We treat COVID-19, flu, strep, mono & more. Learn how or get test results

How to Prevent Urinary Tract Infections

Woman smiling in relief

How to Prevent Urinary Tract Infections

Those who have had a UTI wince at the mere mention of the subject—that burning sensation and annoying feeling of constantly having to pee is enough to warrant a Google search about how to make sure this *never* happens again. And for those who haven’t had a UTI before, you’d do well to read on, too—they’re not fun.

What Exactly Is a UTI?

A UTI is an infection anywhere in your urinary system, which includes your kidneys, bladder, ureters, and urethra. Commonly, UTIs remain in the lower urinary tract, affecting only the urethra and the bladder.

 

UTIs happen as a result of bacteria entering your urethra and multiplying there. As the bacteria multiply, they can move up your urethra to reach your upper urinary tract. You can help prevent the risk of worsening the condition—and you’ll be glad you did.

Risk Factors

With more than 3 million cases in the United States per year, UTIs are very common. The National Institute of Diabetes and Digestive and Kidney Diseases says that women are more likely to develop a UTI than men, however. Forty to fifty percent of women will develop a UTI in their lifetime, and 20 to 30 percent will deal with a recurrence within as little as three months. That makes prevention methods essential to consider—the last thing you want to deal with is a recurring health issue that affects your quality of life.  

 

Those who are sexually active are at greater risk for developing a UTI, along with women who use a diaphragm or spermicide agent as their method of birth control. Menopause can also make women more vulnerable to a urinary tract infection, along with pregnancy.

 

Pregnant women, in particular, should take special care to watch out for symptoms—UTIs can pose dangers for both the mama-to-be and her little one. Often, OB/GYN or family practice doctors will test for bacteria in a mother’s urine even when no symptoms show themselves.

 

Others at high risk for developing a UTI include those with diabetes, those with a urinary catheter in place, and those currently on heavy doses of antibiotics, which can alter natural gut flora that plays a role in the immune system.

Why Do UTIs Happen More Often During the Summer?

In addition to the risk factors outlined above, the summer season tends to increase the chances of developing a UTI. Why would something as innocuous as a date on the calendar have an effect on your urologic health? Well, there are actually quite a few reasons for this:

 

  • Heat – As summer gets closer, the thermostat starts climbing. For many people, especially those who have to deal with months of snow and ice each winter, warmer weather means a chance to throw off their sweaters and soak in the sun’s rays (safely, of course). Unfortunately, the heat also makes it easier for bacteria and germs to grow, which can lead to the development of a UTI.
  • Dehydration – During the hot summer months, it often feels like you can’t fill up your water bottle fast enough. Increased heat and humidity can make it harder to stay hydrated, and unless you’re diligent about keeping up with your water intake, there’s a good chance that you’ll end up dehydrated at least a few times this season. And let’s face it—almost everyone forgets their water bottle at home once in a while. Not only can dehydration be harmful to your overall health, but it can also put you at greater risk of developing a UTI.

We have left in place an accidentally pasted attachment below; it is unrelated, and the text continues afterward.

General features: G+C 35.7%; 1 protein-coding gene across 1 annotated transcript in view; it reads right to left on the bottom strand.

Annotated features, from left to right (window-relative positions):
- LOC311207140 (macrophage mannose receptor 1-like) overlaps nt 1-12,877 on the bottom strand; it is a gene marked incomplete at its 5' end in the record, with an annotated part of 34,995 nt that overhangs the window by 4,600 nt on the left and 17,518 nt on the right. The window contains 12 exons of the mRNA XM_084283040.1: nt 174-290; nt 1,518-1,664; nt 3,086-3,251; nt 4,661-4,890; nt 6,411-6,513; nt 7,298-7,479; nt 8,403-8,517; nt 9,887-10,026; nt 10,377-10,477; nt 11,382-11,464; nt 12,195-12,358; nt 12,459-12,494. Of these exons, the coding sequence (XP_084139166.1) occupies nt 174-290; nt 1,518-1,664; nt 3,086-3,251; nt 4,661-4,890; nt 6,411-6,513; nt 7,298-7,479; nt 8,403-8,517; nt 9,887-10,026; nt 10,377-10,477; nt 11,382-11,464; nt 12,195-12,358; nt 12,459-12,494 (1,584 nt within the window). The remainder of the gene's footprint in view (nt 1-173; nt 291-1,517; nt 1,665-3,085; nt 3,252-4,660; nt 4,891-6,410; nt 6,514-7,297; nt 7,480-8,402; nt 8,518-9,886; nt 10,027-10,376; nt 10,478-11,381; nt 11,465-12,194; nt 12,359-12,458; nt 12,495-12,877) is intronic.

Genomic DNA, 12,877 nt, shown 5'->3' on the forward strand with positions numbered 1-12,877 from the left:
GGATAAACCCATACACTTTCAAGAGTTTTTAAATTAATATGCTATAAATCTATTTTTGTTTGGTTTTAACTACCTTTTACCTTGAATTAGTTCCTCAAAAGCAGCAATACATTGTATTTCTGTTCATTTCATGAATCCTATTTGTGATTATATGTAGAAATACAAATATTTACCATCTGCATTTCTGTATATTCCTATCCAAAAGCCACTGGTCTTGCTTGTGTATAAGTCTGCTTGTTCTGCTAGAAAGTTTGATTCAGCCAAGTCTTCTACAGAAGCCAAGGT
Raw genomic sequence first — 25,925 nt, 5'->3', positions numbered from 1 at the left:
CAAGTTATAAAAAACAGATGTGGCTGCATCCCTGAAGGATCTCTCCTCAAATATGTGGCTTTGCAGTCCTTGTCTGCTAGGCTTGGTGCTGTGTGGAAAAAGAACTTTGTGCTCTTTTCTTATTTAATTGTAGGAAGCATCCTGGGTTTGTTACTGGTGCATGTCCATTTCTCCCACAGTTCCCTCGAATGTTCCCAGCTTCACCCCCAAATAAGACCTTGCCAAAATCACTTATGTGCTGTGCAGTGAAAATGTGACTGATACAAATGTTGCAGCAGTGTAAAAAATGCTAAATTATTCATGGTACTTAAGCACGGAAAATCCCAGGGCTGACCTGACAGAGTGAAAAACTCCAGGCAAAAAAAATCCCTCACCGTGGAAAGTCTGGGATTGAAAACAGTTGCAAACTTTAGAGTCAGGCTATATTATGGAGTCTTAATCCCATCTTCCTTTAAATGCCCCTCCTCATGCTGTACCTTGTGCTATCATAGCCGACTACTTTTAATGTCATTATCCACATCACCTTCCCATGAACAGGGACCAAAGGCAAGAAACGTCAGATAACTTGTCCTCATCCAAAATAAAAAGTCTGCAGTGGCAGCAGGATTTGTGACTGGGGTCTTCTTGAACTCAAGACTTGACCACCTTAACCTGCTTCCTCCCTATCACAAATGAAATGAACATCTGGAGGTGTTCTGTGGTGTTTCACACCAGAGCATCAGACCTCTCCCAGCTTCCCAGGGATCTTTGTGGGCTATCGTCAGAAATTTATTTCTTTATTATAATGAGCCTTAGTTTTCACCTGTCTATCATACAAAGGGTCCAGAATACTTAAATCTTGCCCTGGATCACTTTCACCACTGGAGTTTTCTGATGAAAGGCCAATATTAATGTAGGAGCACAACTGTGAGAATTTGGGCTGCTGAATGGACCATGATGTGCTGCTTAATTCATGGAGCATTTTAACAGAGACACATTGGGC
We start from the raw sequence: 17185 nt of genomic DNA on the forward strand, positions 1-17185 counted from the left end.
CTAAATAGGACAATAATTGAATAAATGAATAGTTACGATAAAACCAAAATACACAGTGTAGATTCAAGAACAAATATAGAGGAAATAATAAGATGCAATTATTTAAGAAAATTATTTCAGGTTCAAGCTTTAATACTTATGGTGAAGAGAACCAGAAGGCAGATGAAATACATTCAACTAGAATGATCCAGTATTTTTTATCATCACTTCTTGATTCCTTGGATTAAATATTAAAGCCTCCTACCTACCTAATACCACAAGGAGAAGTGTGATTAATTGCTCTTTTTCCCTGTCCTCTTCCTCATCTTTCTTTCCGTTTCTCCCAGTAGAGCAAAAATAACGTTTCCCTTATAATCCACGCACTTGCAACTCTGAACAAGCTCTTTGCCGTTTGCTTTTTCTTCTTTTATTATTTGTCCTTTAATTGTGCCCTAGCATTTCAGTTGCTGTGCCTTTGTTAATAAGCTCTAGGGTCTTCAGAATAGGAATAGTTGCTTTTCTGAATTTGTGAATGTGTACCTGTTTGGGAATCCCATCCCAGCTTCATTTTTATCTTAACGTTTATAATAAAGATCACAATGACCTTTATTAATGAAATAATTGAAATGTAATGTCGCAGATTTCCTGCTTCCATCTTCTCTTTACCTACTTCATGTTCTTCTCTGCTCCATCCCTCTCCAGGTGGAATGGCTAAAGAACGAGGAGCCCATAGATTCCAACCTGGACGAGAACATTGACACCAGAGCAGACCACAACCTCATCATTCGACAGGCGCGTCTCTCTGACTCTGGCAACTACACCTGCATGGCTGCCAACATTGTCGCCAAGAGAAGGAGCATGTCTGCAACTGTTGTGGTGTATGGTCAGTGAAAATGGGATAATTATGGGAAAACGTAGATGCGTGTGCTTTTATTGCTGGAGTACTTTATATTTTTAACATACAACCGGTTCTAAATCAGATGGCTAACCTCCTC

• Rare bathroom breaks – Picture it: You’re at an outdoor concert, and you start feeling the urge to pee. You know you should head to the bathroom, but the line is long and your favorite band is about to start playing. So, you decide to put it off for a little longer. Alternatively, maybe you’re camping and you don’t want to venture out of the tent and into the woods in the middle of the night, so you stay put until morning. You’re not alone—many people spend more time outside during the summer and end up holding in their urine, simply because it’s not as easy to find a bathroom in the great outdoors. Although it may seem harmless enough, this can actually lead to a UTI.
  • Increased sexual activity – People tend to become more sexually active during the summer, which can increase their risk of contracting a UTI. If you do choose to engage in sex, be sure to urinate afterward, since doing so can flush out harmful bacteria and lower your chances of getting an infection.

How Do You Know if You Have a UTI?

UTIs don’t always show symptoms, but most of the time, you’ll experience some combination of the following:

 

  • A strong, near-constant urge to pee
  • Small amounts of urine when using the restroom, despite the urge to urinate more
  • Odorous or cloudy urine
  • Pelvic pain, especially in women
  • Urine that’s pink, red, or brown in color, which suggests the presence of blood
  • A painful burning sensation while urinating

 

If you experience any of these symptoms, it’s essential to seek medical care as soon as possible to avoid the UTI traveling to your upper urinary tract. Infection in the kidneys can allow bacteria to enter your bloodstream, which can lead to sepsis. UTIs are very treatable—there’s no good reason not to seek care, so don’t wait if you think you might have a UTI.

How to Prevent a UTI

Now that you’ve read up on those symptoms, aren’t you desperate to learn how to avoid them? Whether you’ve experienced a UTI in the past or are simply doing your due diligence to avoid becoming one of that number, you’re in luck. There are a ton of things you can do to prevent a UTI:

 

  • Stay hydrated. Urinating helps to flush unwanted bacteria out of your urinary tract. And besides, there are a million other benefits of keeping your body hydrated, so keep that water bottle at hand.
  • Wipe from front to back. Doing the opposite can spread fecal bacteria to your urethra, which is a recipe for a UTI to form.
  • Use the restroom after intercourse. Intercourse can introduce new bacteria to your nether regions, so make sure to visit the restroom right after. Drinking a glass of water to help the bacteria-flushing process won’t hurt, either.